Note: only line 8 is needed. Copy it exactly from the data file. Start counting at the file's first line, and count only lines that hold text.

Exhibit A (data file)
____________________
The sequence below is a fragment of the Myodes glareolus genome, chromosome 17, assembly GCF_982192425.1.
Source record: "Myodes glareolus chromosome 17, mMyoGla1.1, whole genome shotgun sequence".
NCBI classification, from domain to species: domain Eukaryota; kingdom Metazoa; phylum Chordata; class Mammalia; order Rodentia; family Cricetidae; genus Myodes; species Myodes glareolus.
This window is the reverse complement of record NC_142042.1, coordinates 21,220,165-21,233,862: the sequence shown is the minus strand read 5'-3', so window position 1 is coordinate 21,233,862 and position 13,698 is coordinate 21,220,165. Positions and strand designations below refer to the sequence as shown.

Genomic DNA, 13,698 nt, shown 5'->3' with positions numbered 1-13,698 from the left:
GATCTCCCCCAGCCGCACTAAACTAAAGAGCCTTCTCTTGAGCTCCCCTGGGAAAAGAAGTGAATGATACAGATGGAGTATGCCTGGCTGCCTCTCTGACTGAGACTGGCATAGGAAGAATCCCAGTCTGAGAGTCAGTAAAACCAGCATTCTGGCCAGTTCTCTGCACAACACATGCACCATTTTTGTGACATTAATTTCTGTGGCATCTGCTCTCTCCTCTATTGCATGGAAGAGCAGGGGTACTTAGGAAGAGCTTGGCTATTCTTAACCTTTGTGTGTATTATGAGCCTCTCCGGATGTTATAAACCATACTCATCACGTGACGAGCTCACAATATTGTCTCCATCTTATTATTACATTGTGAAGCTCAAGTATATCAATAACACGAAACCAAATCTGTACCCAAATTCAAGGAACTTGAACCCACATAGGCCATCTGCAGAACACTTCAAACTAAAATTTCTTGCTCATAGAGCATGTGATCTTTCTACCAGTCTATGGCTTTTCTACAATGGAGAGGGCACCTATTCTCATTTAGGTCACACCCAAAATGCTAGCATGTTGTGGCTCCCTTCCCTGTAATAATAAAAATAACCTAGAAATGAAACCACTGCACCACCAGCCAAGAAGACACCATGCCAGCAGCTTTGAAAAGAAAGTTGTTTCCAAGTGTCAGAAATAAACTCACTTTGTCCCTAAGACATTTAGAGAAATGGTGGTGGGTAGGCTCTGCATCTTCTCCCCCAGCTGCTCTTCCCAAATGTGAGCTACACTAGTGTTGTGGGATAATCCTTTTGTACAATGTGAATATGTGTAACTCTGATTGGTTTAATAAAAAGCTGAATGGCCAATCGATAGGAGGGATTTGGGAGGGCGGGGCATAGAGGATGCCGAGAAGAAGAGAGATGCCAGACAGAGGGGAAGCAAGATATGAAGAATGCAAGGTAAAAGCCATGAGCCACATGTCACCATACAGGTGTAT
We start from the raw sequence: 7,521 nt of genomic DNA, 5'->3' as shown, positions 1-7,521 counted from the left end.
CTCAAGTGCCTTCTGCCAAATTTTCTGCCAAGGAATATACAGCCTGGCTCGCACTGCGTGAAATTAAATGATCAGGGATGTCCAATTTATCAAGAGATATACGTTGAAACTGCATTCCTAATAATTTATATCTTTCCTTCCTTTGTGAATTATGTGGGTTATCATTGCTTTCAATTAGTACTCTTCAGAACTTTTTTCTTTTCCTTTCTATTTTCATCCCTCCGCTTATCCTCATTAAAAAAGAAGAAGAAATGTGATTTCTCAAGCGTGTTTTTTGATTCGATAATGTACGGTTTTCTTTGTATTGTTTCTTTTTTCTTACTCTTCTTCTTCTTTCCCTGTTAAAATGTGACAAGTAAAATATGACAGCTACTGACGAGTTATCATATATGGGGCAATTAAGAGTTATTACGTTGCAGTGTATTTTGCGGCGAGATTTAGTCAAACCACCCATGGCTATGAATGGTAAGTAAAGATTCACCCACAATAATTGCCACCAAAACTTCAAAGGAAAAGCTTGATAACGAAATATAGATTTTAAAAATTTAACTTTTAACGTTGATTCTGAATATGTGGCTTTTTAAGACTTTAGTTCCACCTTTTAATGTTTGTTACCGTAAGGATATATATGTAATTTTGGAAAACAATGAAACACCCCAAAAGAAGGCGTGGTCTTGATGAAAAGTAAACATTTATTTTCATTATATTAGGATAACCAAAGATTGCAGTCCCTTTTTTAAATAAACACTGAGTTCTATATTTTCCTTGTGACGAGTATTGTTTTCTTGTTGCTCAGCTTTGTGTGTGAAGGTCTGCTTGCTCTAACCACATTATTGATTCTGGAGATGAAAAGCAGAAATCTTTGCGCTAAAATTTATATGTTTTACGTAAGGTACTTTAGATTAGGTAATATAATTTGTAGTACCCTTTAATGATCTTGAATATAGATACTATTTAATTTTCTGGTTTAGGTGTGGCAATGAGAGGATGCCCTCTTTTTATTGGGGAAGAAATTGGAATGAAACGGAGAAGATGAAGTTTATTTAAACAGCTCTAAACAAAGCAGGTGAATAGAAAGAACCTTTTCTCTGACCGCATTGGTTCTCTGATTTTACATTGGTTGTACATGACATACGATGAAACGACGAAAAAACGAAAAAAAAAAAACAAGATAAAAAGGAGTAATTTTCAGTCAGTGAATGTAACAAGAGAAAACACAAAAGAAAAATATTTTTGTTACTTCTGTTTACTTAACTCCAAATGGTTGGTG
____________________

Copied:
CTCAAGTGCCTTCTGCCAAATTTTCTGCCAAGGAATATACAGCCTGGCTCGCACTGCGTGAAATTAAATGATCAGGGATGTCCAATTTATCAAGAGATATACGTTGAAACTGCATTCCTAATAATTTATATCTTTCCTTCCTTTGTGAATTATGTGGGTTATCATTGCTTTCAATTAGTACTCTTCAGAACTTTTTTCTTTTCCTTTCTATTTTCATCCCTCCGCTTATCCTCATTAAAAAAGAAGAAGAAATGTGATTTCTCAAGCGTGTTTTTTGATTCGATAATGTACGGTTTTCTTTGTATTGTTTCTTTTTTCTTACTCTTCTTCTTCTTTCCCTGTTAAAATGTGACAAGTAAAATATGACAGCTACTGACGAGTTATCATATATGGGGCAATTAAGAGTTATTACGTTGCAGTGTATTTTGCGGCGAGATTTAGTCAAACCACCCATGGCTATGAATGGTAAGTAAAGATTCACCCACAATAATTGCCACCAAAACTTCAAAGGAAAAGCTTGATAACGAAATATAGATTTTAAAAATTTAACTTTTAACGTTGATTCTGAATATGTGGCTTTTTAAGACTTTAGTTCCACCTTTTAATGTTTGTTACCGTAAGGATATATATGTAATTTTGGAAAACAATGAAACACCCCAAAAGAAGGCGTGGTCTTGATGAAAAGTAAACATTTATTTTCATTATATTAGGATAACCAAAGATTGCAGTCCCTTTTTTAAATAAACACTGAGTTCTATATTTTCCTTGTGACGAGTATTGTTTTCTTGTTGCTCAGCTTTGTGTGTGAAGGTCTGCTTGCTCTAACCACATTATTGATTCTGGAGATGAAAAGCAGAAATCTTTGCGCTAAAATTTATATGTTTTACGTAAGGTACTTTAGATTAGGTAATATAATTTGTAGTACCCTTTAATGATCTTGAATATAGATACTATTTAATTTTCTGGTTTAGGTGTGGCAATGAGAGGATGCCCTCTTTTTATTGGGGAAGAAATTGGAATGAAACGGAGAAGATGAAGTTTATTTAAACAGCTCTAAACAAAGCAGGTGAATAGAAAGAACCTTTTCTCTGACCGCATTGGTTCTCTGATTTTACATTGGTTGTACATGACATACGATGAAACGACGAAAAAACGAAAAAAAAAAAACAAGATAAAAAGGAGTAATTTTCAGTCAGTGAATGTAACAAGAGAAAACACAAAAGAAAAATATTTTTGTTACTTCTGTTTACTTAACTCCAAATGGTTGGTG